Thursday, October 4, 2007
Zachman Framework Parts 5 & 6 - The Metaframeworks and Conclusion
I have finally finished reading the Zachman Framework eBook and it is interesting and will take some more time to absorb!
Part 5 – The Metaframework
Chapter 12 - Introduction
Some people may be tempted to skip Part5: Meta and the Framework because it is discussing meta concepts and at the very mention of the word meta some people begin to get dizzy.
The model of any one Cell (the Cell metamodel) would depict the internal structure of all the occurrences of the one columnar variable from the perspective (audience) for which the model was constructed. The basic, simple meta entities for each Cell appear in the Framework graphic at the bottom of each Cell. For example, in Column 1, Row 2.
A number of standards groups are attempting to define standard metamodels for a number of the Cells, predominantly in Row 5 (whether they are aware that they are defining standard metamodels for Row 5 of the Zachman Framework, including the OMG, the MDC, the OSI, etc, etc.
Actually, I am not too embarrassed to admit that we do not have a standard metamodel of all the Cells in 2002. At least we have a pretty good understanding of what each Row is describing and what each Column is describing and therefore, what the essential contents are for each Cell. That may be all that is needed to get started.
But GOOD NIGHT!! This is the most complex engineering and manufacturing problem known to mankind, ENTERPRISE Engineering and Manufacturing, and this Enterprise Engineering and Manufacturing discipline is only about 50 years old!!
All repositories and some modeling tools have extensible metamodels, that is, they make it easy to extend their database design (or, change their semantic structures, that is, change the meaning of the metadata) to accommodate a specific metamodel for a specific Information Systems Enterprise.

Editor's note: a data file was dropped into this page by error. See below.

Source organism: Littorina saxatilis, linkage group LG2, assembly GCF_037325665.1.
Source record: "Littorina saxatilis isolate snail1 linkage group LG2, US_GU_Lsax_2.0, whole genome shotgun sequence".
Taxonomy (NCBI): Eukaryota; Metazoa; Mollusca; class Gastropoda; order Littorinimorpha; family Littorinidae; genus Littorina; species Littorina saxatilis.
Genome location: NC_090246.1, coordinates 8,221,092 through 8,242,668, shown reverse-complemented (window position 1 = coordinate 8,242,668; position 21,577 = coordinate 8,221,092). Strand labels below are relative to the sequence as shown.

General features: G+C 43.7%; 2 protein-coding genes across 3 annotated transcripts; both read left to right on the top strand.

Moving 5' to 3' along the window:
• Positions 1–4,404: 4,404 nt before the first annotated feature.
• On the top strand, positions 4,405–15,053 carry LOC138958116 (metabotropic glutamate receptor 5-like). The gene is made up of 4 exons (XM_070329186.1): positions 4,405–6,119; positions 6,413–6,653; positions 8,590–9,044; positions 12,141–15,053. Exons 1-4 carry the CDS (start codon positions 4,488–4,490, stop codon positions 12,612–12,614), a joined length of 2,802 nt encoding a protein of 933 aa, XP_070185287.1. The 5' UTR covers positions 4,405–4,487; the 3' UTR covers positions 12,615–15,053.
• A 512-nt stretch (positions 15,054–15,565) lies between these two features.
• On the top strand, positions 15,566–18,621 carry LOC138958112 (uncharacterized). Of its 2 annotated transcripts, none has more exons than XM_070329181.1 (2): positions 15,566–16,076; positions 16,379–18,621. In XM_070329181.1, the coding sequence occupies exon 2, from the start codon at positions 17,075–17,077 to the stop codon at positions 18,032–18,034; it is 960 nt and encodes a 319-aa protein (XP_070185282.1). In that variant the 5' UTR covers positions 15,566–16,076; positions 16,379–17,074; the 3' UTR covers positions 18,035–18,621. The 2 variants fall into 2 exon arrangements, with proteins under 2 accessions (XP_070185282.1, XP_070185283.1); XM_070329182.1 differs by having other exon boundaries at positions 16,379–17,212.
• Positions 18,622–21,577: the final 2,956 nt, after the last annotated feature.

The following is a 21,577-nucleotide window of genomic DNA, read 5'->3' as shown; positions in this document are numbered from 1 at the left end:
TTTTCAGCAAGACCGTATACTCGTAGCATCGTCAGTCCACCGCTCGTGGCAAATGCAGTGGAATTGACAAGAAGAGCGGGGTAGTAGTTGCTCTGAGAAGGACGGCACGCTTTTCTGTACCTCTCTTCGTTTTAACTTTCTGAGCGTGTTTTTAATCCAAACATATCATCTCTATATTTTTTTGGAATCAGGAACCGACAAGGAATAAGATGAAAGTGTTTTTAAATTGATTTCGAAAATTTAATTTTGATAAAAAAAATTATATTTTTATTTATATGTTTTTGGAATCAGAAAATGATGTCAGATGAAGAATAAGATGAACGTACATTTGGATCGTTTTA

Chapter 13 – Metaframeworks
The Enterprise Engineering and Manufacturing Framework models at Row 2 are meta relative to the Enterprise Framework.
This is exactly the same relationship that the Enterprise Framework has with its Product Framework. Every product has a set of models (a Framework) that are descriptive of the product. That’s where I learned about the Framework to begin with… I was looking at the descriptive representations (design artifacts) for airplanes, buildings, locomotives, computers, automobiles … complex engineering products.
CAUTION: Services of the Enterprise are different from Products in that Service does not exist independently of the Enterprise itself. Services, if they are sufficiently complex, may be considered to have a Framework of their own to help define and specify them, but if this is helpful, the Service Framework must be merged into (that is, integrated with) the Enterprise Framework or you will end up with a dis-integrated, Service stovepipe or a frustrating legacy of Services just like we have a frustrating legacy of applications today.
Chapter 14 – Knowledge Domains
In the discussion of metaframeworks, I have described three domains of knowledge that are increasingly critical to the on-going management of a modern, Information Age Enterprise:
1. Knowledge of the Product of the Enterprise,
2. Knowledge of the Enterprise itself and
3. Knowledge of the Enterprise (i.e. Information Systems et al) that is engineering and manufacturing THE Enterprise (EE&M)
Chapter 15 – Multiple Frameworks in the Same Enterprise